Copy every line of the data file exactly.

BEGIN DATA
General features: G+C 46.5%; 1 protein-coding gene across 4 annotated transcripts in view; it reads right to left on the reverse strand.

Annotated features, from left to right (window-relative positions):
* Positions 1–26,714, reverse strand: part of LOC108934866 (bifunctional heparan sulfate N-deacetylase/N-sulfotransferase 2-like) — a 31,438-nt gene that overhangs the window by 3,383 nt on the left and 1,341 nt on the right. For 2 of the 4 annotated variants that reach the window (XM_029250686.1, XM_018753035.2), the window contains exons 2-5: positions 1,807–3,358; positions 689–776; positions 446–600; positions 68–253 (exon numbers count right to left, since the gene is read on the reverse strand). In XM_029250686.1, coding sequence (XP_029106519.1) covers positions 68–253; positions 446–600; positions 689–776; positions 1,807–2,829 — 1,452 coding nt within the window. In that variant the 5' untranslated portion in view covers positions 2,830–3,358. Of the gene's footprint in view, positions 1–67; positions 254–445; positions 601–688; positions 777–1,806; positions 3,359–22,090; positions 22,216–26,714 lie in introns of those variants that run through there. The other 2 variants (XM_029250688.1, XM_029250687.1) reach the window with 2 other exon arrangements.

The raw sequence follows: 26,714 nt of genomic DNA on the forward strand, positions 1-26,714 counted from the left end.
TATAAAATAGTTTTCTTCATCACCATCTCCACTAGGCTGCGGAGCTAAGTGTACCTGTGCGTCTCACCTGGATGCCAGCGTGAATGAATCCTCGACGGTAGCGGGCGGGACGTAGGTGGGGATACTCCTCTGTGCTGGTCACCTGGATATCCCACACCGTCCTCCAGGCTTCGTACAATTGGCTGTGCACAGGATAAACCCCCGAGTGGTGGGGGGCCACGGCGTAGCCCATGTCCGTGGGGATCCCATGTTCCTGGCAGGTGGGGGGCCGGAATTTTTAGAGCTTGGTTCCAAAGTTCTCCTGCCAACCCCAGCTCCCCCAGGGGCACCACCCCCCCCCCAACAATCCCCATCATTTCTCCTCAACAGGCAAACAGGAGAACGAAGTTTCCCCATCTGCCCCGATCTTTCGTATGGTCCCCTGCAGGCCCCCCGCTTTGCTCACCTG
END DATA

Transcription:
General features: G+C 46.5%; 1 protein-coding gene across 4 annotated transcripts in view; it reads right to left on the reverse strand.

Annotated features, from left to right (window-relative positions):
* Positions 1–26,714, reverse strand: part of LOC108934866 (bifunctional heparan sulfate N-deacetylase/N-sulfotransferase 2-like) — a 31,438-nt gene that overhangs the window by 3,383 nt on the left and 1,341 nt on the right. For 2 of the 4 annotated variants that reach the window (XM_029250686.1, XM_018753035.2), the window contains exons 2-5: positions 1,807–3,358; positions 689–776; positions 446–600; positions 68–253 (exon numbers count right to left, since the gene is read on the reverse strand). In XM_029250686.1, coding sequence (XP_029106519.1) covers positions 68–253; positions 446–600; positions 689–776; positions 1,807–2,829 — 1,452 coding nt within the window. In that variant the 5' untranslated portion in view covers positions 2,830–3,358. Of the gene's footprint in view, positions 1–67; positions 254–445; positions 601–688; positions 777–1,806; positions 3,359–22,090; positions 22,216–26,714 lie in introns of those variants that run through there. The other 2 variants (XM_029250688.1, XM_029250687.1) reach the window with 2 other exon arrangements.

The raw sequence follows: 26,714 nt of genomic DNA on the forward strand, positions 1-26,714 counted from the left end.
TATAAAATAGTTTTCTTCATCACCATCTCCACTAGGCTGCGGAGCTAAGTGTACCTGTGCGTCTCACCTGGATGCCAGCGTGAATGAATCCTCGACGGTAGCGGGCGGGACGTAGGTGGGGATACTCCTCTGTGCTGGTCACCTGGATATCCCACACCGTCCTCCAGGCTTCGTACAATTGGCTGTGCACAGGATAAACCCCCGAGTGGTGGGGGGCCACGGCGTAGCCCATGTCCGTGGGGATCCCATGTTCCTGGCAGGTGGGGGGCCGGAATTTTTAGAGCTTGGTTCCAAAGTTCTCCTGCCAACCCCAGCTCCCCCAGGGGCACCACCCCCCCCCCAACAATCCCCATCATTTCTCCTCAACAGGCAAACAGGAGAACGAAGTTTCCCCATCTGCCCCGATCTTTCGTATGGTCCCCTGCAGGCCCCCCGCTTTGCTCACCTG